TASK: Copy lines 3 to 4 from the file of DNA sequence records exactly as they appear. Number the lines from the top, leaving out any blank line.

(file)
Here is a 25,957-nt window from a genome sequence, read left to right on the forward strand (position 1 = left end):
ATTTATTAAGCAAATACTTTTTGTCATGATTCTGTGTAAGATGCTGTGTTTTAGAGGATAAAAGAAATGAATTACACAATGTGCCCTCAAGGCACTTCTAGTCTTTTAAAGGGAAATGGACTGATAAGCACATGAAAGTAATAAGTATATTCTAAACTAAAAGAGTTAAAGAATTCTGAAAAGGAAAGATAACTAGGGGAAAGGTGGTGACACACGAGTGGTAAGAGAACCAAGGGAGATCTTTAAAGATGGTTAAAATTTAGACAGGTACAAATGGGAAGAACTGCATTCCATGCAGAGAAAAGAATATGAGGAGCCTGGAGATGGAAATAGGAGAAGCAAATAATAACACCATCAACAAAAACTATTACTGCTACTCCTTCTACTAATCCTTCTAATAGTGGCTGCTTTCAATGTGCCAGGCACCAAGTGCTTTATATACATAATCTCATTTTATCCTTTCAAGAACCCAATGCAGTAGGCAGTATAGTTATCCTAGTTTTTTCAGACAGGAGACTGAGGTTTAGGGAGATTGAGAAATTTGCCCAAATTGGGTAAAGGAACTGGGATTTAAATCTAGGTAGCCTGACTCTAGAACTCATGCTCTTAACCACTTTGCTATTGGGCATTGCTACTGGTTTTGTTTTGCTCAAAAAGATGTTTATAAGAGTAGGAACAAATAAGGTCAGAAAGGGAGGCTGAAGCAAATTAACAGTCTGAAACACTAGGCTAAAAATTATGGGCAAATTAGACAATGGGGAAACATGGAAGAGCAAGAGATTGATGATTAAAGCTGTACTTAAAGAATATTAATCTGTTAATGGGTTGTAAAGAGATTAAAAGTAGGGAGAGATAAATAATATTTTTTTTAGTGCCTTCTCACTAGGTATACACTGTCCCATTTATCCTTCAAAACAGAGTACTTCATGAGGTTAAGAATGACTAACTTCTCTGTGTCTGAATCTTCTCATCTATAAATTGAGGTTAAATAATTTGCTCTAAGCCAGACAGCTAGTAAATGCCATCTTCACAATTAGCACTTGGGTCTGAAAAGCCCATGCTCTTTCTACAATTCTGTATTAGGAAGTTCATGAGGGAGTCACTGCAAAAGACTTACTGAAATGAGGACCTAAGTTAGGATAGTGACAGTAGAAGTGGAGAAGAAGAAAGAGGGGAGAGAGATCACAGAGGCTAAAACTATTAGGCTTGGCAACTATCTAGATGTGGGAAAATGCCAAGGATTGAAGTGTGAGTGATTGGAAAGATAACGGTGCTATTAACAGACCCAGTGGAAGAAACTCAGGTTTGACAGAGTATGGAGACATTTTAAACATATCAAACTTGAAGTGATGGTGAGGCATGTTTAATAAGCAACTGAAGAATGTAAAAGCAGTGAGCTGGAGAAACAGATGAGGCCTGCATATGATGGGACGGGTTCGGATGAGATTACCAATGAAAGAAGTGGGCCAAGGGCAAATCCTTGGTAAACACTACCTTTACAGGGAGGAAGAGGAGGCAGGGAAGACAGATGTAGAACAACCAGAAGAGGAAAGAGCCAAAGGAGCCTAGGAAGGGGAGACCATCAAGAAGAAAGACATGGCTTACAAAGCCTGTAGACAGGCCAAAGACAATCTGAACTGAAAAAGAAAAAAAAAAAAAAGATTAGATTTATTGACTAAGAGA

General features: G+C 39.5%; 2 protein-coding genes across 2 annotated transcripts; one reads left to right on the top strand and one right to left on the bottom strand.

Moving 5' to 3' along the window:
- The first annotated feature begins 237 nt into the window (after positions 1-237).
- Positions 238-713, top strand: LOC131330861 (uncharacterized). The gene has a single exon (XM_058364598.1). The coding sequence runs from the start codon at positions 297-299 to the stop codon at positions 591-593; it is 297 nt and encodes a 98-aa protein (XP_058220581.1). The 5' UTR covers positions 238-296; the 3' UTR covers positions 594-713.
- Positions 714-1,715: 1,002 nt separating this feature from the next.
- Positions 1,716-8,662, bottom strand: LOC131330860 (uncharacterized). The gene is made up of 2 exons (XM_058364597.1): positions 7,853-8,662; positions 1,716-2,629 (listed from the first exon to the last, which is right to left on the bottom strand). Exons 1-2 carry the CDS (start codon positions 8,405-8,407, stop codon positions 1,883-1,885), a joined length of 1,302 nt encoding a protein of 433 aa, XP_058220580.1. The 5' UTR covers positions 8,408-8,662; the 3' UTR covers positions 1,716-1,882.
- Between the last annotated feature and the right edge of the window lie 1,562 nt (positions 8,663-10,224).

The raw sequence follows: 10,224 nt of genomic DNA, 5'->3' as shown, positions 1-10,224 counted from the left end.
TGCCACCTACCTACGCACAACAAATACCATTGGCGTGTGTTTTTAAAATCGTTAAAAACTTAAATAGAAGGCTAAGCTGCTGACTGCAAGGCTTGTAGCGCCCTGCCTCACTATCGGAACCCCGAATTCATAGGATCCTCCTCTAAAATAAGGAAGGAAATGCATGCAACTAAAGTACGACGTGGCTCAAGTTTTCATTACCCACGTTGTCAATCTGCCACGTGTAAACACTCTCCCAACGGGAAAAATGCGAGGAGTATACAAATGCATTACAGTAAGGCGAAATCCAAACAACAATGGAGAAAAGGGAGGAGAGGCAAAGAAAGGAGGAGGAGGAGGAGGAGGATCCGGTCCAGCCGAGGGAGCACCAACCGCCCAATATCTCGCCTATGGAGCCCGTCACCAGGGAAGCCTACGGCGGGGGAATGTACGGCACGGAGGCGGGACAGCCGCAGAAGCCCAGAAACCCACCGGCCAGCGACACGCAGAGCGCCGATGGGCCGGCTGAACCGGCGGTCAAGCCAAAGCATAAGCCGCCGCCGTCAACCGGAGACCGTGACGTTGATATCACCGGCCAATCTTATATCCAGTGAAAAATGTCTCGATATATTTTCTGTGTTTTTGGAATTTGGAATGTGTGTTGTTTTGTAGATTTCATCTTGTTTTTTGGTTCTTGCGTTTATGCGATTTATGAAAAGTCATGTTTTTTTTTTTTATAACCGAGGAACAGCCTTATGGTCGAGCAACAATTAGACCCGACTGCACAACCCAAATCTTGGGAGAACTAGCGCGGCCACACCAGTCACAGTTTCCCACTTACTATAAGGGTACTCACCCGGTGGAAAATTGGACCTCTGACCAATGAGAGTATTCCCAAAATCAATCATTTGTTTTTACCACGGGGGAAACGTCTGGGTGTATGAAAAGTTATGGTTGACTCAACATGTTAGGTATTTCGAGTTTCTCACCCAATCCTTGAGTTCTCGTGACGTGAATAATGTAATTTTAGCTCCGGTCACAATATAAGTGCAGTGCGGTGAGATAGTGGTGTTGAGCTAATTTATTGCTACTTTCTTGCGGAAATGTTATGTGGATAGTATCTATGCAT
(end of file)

General features: G+C 39.5%; 2 protein-coding genes across 2 annotated transcripts; one reads left to right on the top strand and one right to left on the bottom strand.

Moving 5' to 3' along the window: